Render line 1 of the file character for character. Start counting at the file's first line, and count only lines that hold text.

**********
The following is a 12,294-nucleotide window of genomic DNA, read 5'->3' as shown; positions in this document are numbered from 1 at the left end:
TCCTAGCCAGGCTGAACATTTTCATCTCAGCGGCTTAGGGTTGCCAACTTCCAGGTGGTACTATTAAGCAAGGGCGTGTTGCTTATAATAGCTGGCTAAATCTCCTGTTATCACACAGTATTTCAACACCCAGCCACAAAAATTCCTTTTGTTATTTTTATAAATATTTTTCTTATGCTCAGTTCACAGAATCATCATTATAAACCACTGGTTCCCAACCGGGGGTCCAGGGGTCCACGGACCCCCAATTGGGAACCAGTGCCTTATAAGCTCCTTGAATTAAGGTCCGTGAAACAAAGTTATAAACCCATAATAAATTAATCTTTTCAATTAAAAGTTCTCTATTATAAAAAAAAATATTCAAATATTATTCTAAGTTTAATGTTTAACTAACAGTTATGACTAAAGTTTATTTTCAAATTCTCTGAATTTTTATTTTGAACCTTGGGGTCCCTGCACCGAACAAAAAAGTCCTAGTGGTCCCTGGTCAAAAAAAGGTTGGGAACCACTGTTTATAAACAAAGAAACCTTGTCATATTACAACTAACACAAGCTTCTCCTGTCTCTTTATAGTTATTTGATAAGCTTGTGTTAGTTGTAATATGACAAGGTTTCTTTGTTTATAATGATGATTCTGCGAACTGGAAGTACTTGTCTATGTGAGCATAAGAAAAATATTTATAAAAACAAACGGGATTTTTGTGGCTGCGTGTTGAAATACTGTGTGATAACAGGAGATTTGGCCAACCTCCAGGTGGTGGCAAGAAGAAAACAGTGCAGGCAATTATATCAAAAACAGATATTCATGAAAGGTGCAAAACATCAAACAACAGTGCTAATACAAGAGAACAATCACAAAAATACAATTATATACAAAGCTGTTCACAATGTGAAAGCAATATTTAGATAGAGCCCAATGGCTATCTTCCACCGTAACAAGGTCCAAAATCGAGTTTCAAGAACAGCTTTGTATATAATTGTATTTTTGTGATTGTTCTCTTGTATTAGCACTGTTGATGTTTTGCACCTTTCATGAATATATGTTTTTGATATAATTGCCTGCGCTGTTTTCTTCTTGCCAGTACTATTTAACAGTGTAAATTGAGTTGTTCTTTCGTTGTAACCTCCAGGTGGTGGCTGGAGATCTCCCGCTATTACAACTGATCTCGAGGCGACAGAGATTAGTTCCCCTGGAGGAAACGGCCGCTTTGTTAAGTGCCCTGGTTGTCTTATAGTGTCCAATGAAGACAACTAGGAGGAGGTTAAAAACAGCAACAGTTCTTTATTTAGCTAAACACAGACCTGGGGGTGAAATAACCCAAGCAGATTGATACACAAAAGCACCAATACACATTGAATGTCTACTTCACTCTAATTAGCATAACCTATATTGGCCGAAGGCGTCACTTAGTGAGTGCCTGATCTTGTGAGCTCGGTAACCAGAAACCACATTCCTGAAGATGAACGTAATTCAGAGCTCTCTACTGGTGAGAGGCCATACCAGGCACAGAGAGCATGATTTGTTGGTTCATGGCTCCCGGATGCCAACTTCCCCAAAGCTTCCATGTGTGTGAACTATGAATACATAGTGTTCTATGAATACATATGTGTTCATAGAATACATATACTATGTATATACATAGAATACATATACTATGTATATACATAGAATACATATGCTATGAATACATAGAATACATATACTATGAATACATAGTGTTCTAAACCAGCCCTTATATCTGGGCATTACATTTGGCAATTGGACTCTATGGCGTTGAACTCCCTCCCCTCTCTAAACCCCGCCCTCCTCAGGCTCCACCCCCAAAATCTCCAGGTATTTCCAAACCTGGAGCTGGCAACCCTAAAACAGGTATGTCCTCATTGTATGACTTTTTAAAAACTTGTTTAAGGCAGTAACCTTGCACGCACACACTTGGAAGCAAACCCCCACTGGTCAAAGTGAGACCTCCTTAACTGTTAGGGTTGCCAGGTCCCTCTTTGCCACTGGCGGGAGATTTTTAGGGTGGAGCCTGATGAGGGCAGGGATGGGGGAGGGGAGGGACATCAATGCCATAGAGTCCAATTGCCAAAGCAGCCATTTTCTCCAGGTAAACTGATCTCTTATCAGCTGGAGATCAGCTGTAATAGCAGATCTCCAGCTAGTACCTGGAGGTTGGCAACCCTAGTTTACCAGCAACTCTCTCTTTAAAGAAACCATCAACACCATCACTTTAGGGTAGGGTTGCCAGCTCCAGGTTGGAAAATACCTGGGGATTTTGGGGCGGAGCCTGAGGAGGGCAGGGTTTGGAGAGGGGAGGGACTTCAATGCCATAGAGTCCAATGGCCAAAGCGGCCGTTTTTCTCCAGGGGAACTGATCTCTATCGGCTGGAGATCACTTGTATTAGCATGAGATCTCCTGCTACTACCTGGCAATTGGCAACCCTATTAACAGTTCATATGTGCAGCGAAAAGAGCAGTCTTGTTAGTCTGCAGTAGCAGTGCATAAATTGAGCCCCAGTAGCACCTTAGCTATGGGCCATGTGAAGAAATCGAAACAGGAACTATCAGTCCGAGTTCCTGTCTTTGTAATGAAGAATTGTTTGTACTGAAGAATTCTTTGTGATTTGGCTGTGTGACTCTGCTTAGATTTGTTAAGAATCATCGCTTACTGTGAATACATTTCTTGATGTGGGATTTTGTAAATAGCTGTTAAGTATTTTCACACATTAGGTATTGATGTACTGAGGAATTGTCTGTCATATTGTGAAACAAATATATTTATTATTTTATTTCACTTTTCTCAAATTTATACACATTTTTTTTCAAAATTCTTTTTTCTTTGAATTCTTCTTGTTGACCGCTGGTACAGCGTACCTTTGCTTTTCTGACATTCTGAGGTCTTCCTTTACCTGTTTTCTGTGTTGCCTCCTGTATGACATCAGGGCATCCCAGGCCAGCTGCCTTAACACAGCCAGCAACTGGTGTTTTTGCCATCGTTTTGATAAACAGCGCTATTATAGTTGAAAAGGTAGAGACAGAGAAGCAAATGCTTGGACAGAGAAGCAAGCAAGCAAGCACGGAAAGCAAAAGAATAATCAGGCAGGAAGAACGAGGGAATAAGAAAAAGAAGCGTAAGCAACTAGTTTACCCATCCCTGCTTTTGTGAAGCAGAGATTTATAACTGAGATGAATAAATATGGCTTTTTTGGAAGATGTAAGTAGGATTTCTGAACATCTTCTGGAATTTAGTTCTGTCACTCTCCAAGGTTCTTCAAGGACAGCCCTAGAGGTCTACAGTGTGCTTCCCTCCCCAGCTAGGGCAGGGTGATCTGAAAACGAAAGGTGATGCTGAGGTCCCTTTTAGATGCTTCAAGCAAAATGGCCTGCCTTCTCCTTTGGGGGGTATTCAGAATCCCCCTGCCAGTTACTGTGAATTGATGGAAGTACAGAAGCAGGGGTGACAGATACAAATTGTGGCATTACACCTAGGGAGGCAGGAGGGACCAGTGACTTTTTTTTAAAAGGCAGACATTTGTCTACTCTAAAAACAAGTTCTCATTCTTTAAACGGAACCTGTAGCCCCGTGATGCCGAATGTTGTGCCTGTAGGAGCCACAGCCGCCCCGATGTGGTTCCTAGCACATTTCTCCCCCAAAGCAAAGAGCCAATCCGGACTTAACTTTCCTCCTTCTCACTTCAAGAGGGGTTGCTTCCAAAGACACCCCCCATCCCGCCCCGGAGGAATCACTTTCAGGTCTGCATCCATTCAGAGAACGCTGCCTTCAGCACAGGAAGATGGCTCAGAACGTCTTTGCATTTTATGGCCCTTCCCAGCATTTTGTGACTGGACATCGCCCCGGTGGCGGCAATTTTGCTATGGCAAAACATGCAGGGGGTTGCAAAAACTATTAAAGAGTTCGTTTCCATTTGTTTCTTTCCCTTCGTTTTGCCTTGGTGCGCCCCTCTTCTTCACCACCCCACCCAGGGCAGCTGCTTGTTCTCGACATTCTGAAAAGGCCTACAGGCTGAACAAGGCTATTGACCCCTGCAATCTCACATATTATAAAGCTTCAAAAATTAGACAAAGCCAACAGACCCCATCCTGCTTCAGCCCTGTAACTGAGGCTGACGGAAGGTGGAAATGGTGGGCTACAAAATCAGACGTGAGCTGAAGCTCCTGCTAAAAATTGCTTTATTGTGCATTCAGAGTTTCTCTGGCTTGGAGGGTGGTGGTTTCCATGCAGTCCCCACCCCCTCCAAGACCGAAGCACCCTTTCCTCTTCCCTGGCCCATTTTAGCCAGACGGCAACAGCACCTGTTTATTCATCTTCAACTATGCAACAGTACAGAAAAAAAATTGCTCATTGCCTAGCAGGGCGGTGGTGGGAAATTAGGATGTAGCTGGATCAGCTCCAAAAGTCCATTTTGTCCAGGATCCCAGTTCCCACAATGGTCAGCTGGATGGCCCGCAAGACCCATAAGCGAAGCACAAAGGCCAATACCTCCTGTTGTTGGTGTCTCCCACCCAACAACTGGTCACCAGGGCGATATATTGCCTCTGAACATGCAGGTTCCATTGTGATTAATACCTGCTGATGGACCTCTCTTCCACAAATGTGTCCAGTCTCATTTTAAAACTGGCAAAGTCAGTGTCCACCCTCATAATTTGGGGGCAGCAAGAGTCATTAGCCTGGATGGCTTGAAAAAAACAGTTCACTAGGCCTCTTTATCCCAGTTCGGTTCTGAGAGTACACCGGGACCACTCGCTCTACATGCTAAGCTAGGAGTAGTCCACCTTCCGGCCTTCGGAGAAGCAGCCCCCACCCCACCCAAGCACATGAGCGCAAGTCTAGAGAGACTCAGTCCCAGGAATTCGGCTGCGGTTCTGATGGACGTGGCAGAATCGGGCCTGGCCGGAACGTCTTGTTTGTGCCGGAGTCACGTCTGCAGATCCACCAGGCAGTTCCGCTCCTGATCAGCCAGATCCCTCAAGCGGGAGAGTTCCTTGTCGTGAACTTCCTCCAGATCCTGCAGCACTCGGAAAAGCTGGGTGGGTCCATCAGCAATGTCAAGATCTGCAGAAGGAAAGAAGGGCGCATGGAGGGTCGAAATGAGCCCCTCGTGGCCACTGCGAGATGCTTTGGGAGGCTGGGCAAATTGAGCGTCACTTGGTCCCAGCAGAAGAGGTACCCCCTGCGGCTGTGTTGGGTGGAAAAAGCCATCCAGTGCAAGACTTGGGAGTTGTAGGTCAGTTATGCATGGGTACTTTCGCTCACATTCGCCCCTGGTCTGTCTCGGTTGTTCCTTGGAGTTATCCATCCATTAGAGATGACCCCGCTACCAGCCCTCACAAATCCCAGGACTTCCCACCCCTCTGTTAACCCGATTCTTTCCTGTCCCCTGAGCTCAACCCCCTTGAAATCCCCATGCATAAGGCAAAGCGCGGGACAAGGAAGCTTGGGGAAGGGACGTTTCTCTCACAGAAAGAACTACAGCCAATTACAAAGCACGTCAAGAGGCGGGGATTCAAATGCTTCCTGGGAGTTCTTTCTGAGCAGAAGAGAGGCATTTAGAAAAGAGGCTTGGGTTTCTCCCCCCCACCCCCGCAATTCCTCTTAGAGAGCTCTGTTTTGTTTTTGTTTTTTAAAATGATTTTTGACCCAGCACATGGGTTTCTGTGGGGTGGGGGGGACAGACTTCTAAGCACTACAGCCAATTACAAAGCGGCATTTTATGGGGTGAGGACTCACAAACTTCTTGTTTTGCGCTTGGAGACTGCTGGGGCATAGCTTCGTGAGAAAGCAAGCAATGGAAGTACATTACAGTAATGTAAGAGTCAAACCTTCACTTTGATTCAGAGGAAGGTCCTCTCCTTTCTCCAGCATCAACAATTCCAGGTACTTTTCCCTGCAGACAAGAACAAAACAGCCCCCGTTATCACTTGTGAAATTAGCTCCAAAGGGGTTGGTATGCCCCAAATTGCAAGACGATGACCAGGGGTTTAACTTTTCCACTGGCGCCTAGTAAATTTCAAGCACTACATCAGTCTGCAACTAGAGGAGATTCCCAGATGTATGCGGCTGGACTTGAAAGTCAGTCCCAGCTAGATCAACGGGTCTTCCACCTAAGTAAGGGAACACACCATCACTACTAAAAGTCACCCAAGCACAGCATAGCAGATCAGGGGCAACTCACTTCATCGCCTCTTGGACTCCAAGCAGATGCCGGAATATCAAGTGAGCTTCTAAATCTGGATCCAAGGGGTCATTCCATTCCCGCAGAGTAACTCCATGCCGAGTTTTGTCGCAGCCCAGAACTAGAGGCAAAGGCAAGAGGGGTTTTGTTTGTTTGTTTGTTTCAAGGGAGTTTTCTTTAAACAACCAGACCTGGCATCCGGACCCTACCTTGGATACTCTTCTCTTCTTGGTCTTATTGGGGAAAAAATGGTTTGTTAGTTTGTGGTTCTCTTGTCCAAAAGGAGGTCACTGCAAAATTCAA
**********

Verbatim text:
The following is a 12,294-nucleotide window of genomic DNA, read 5'->3' as shown; positions in this document are numbered from 1 at the left end: